An article in the Journal of Nursing Management by Beebe at al. found that there was no differences between the sleep quality and diet quality of nurses who work day shift and night shift.

Most nurses will say “Tell me something I don’t know”.

But that is not the whole story.

You have to dig deeper on this one to discover a correlation that nurses who do not exercise and have a higher BMI (body mass index) have poorer diet quality and poorer sleep quality.

It does not matter if you work day or night shift.

If nurses do not exercise and have a high BMI, the greater the chances of developing diabetes, heart disease, hypertension, obesity, osteoporosis, dental diseases and cancer.

The connections are multifaceted.

Nurses who are not physically active have higher BMIs and were more likely to have a poor diet.

As the nurse has a poor diet, it is to be expected that BMI will increase over time. (It is a slow process.)

Nurses who have a higher BMI then experience a poorer sleep quality.

Beebe et al. say “… to our knowledge, this is the first study that examined the association between shift category and diet quality.”

They did the study because they said there was a dearth of research about the association of diet quality and sleep quality of day and night shift nurses.

While they did not find the association, they did find an association between BMI, diet and sleep.

Many nurses work permanently on nights or rotate through night duty.

Working night shift does prevent nurses from getting as much sleep as regular shift nurses.

They experience disrupted circadian rhythms, stress, sleep debt and lack of physical activity.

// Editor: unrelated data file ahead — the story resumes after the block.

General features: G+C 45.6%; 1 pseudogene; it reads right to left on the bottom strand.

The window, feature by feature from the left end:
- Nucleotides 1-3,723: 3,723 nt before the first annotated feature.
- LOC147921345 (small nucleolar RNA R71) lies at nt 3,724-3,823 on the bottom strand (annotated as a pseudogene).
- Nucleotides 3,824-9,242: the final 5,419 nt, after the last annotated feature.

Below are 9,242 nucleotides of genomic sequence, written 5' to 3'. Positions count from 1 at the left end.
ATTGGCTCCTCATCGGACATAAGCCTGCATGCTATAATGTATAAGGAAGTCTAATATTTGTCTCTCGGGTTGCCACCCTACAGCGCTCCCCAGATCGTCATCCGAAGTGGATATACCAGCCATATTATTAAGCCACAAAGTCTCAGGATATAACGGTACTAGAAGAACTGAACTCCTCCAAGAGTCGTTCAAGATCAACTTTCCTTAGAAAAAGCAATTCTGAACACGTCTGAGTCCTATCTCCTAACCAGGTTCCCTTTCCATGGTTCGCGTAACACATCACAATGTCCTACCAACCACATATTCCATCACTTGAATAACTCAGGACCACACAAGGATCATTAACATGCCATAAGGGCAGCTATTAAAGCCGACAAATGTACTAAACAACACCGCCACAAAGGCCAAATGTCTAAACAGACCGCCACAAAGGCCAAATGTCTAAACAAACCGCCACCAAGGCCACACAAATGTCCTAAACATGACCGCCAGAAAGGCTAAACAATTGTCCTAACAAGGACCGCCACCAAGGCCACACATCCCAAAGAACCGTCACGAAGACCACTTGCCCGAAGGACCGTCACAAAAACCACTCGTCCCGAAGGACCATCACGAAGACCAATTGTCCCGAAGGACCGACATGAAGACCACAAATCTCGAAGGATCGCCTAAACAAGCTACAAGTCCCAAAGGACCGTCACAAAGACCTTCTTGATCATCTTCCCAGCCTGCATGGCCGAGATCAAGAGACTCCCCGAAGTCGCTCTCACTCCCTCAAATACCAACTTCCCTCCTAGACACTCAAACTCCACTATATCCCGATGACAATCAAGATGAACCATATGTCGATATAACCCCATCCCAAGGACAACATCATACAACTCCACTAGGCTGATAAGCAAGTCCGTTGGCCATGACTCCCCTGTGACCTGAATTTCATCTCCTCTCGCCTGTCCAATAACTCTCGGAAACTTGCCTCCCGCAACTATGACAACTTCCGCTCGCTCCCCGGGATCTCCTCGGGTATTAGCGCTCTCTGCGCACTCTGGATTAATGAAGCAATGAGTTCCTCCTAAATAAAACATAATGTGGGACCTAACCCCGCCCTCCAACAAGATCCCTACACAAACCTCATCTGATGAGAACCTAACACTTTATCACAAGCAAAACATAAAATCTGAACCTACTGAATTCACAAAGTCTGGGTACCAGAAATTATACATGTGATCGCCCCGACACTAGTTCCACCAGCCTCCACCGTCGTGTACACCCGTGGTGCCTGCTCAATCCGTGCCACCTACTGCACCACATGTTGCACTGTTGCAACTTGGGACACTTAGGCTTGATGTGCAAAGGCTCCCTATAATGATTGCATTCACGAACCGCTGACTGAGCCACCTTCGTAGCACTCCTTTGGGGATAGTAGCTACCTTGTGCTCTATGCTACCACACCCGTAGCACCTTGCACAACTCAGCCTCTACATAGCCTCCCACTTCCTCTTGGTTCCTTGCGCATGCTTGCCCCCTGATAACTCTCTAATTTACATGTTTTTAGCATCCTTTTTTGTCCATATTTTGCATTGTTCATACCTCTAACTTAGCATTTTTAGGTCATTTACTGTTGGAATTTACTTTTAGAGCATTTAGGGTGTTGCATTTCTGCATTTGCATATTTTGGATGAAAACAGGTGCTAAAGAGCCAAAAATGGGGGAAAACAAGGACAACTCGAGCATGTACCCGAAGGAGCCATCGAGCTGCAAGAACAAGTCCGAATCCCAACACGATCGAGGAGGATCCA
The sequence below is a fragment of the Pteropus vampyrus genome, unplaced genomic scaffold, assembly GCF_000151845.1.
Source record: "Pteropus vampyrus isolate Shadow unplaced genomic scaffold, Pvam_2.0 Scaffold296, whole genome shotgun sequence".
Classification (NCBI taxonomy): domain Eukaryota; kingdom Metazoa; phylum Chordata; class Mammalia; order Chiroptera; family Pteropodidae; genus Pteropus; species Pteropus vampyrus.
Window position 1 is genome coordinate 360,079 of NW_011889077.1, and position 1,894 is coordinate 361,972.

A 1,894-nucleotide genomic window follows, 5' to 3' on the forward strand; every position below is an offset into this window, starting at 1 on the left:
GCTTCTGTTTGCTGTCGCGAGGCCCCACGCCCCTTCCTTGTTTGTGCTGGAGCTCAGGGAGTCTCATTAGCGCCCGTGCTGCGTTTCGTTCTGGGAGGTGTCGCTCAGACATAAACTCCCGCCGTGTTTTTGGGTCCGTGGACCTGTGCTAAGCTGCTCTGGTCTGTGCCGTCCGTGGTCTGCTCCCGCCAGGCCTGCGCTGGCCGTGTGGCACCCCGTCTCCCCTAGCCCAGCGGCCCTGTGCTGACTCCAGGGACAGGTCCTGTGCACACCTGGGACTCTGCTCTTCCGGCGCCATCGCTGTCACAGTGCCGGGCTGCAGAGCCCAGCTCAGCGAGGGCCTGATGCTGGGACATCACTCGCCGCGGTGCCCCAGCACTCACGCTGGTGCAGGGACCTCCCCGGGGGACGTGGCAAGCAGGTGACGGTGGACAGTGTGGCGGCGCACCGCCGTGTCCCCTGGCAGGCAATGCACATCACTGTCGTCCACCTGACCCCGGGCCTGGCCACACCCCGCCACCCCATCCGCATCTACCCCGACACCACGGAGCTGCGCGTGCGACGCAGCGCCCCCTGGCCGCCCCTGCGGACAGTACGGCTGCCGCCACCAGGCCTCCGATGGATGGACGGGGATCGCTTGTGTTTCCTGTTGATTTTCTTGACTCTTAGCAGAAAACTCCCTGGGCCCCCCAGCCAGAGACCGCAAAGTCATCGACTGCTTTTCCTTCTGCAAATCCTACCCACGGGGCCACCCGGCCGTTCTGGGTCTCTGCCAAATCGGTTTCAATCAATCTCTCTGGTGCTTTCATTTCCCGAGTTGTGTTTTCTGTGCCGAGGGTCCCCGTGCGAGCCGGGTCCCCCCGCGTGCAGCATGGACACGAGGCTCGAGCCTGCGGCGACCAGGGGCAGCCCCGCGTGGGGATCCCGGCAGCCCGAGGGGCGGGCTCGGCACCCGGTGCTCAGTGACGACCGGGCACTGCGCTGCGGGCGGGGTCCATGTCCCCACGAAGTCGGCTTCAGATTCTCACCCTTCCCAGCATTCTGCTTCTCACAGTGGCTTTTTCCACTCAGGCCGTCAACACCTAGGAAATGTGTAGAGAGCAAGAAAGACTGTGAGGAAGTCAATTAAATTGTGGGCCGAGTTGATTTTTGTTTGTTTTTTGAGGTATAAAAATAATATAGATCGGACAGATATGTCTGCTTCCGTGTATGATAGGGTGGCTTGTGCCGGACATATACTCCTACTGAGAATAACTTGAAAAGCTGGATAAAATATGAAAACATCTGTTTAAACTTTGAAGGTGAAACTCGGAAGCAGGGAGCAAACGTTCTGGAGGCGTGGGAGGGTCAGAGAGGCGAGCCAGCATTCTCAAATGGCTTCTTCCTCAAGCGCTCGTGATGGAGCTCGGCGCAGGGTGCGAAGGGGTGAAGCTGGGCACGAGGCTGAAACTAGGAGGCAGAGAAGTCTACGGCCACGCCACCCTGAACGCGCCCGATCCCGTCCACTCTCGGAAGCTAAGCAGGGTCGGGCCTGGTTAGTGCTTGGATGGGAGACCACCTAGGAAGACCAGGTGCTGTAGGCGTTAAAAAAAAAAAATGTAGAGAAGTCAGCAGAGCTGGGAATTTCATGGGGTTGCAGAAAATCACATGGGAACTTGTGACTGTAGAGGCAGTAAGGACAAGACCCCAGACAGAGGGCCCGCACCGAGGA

It is the lack of physical activity that was important in this study.

Working as a nurse also affects meal patterns with unpredictable work patterns.

Nurses will skip a lunch or breaks so they can get their work done.

The long term consequences of skipping meals is a poorer diet and increased BMI which leads to poor sleep, whether the nurse works day or night shift.

It is a vicious circle.

Lethargy from night shift and poor sleep means a decrease in physical activity and so on.

It is not only the nurse who is affected by poor sleep quality.

There are more mistakes, injuries and impaired job performance that occurs which has the potential to place patients at rick as well as your colleagues.

Each nurse will have a different reaction to the effects of shift work.

From a workplace perspective, a beginning point would be a review of rostering practices.

No nurse should have to have split days off.

It is the unpredictable work patterns that contributed to poor diet quality and the flow on consequences of poor sleep quality.

There is no getting away from nurses doing night duty because there will always be services that provide 24 hours a day care.

Workplaces should provide sleep training to their employees so that they have the tools to better manage their sleep patterns.

As well, a wellness program should be available to nurses so that they can obtain high quality advice about improving diet and physical activity.

The long term outcome of these initiatives would be an improvement in nurses overall health, job performance and better patient care.

The consequences of not implementing these initiatives will continue to be increasing absenteeism, higher job turnover and an increased risk to patients.

To learn more about sleepy nurses:

Beebe, Deborah, et al. “Diet quality and sleep quality among day and night shift nurses.” Journal of Nursing Management 25.7 (2017): 549-557.